And we must be careful when we tell other people about the promises of God.  The average person will be looking for physical gifts, things that can help them in their present circumstance (from an earthly point of view).  We must shine in the darkness so people can see that their needs are beyond what is seen.  So they can find the well that longs to eternally burst forth within them.

Can we see taste clearly enough to tell when the water is not from the physical well, but rather from the eternal well?

Old vs. New (John 3)

It interesting to note a few things here in the second half of John 3.  We see John baptising, and Jesus doing the same just across the river.  Now consider the following texts…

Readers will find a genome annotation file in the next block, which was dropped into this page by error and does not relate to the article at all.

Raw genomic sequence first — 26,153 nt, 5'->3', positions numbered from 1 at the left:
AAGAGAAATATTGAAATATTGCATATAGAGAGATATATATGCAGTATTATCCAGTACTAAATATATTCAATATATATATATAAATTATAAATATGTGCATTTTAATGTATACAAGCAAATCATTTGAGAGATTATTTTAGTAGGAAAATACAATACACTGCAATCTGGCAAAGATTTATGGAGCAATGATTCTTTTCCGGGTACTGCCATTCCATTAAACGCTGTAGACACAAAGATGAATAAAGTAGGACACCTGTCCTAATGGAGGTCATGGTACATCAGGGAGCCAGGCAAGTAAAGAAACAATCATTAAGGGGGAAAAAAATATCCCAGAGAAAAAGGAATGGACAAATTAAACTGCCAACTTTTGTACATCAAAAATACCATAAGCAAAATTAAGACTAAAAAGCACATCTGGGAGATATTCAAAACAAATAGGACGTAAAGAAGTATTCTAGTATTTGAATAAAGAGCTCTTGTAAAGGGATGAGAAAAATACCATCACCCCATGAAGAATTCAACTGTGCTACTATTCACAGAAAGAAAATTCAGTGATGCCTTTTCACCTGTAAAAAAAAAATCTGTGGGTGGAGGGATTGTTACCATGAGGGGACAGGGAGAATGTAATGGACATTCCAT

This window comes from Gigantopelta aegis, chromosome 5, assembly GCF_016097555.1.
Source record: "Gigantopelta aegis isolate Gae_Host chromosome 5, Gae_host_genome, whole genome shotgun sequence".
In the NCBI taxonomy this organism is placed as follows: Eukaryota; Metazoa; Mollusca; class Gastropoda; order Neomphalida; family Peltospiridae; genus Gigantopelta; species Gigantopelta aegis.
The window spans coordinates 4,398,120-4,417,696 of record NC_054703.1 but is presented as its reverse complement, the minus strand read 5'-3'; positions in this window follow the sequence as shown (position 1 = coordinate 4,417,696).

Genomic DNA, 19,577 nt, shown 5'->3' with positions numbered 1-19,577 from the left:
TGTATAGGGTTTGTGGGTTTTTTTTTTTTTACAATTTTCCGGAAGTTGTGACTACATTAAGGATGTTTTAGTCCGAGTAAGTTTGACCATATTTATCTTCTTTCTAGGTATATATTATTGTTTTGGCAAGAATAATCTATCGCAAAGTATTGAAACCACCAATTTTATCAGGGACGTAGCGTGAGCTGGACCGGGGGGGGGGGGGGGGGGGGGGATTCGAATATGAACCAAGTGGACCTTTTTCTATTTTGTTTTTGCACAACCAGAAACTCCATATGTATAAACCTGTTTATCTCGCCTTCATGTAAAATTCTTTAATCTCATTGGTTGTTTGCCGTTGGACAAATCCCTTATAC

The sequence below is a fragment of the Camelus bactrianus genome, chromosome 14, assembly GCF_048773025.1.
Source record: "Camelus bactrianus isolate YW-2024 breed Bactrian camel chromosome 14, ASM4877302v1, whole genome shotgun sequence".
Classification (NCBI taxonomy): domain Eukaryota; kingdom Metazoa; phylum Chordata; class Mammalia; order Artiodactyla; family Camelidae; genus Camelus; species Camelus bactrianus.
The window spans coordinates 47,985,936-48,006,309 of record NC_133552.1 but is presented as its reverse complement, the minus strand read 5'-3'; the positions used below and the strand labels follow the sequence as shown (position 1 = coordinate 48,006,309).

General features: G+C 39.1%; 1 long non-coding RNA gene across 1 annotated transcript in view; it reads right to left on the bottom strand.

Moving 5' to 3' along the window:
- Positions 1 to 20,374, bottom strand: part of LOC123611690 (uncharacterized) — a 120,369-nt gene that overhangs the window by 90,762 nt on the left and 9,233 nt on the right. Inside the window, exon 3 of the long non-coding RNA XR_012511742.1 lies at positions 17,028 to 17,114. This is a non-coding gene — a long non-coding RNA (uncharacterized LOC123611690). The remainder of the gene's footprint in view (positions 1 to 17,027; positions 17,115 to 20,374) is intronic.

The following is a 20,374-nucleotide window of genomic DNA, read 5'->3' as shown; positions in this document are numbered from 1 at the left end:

Acts 18:29- Apollos knew only the baptism of John

Beginning of Acts 19- Disciples in Ephesus only received the baptism of John

The baptism John did was not enough, there was another baptism necessary.  Baptism in the name of Jesus was the entrance into the New Covenant.  But we bring that back to our text here in John’s gospel, and we have a curious situation.  Why, if John’s baptism was to become void and Jesus’ baptism was necessary, was John still baptising?

Also consider what John says to a fellow Jew in this passage.  The man was speaking to the fact that many were going to Jesus instead of John.  John replies by telling him it’s the way it ought to be.  He’s not upset at all, in fact John says his own joy is now complete.

So why continue baptising at all then?  Why not send them to Jesus?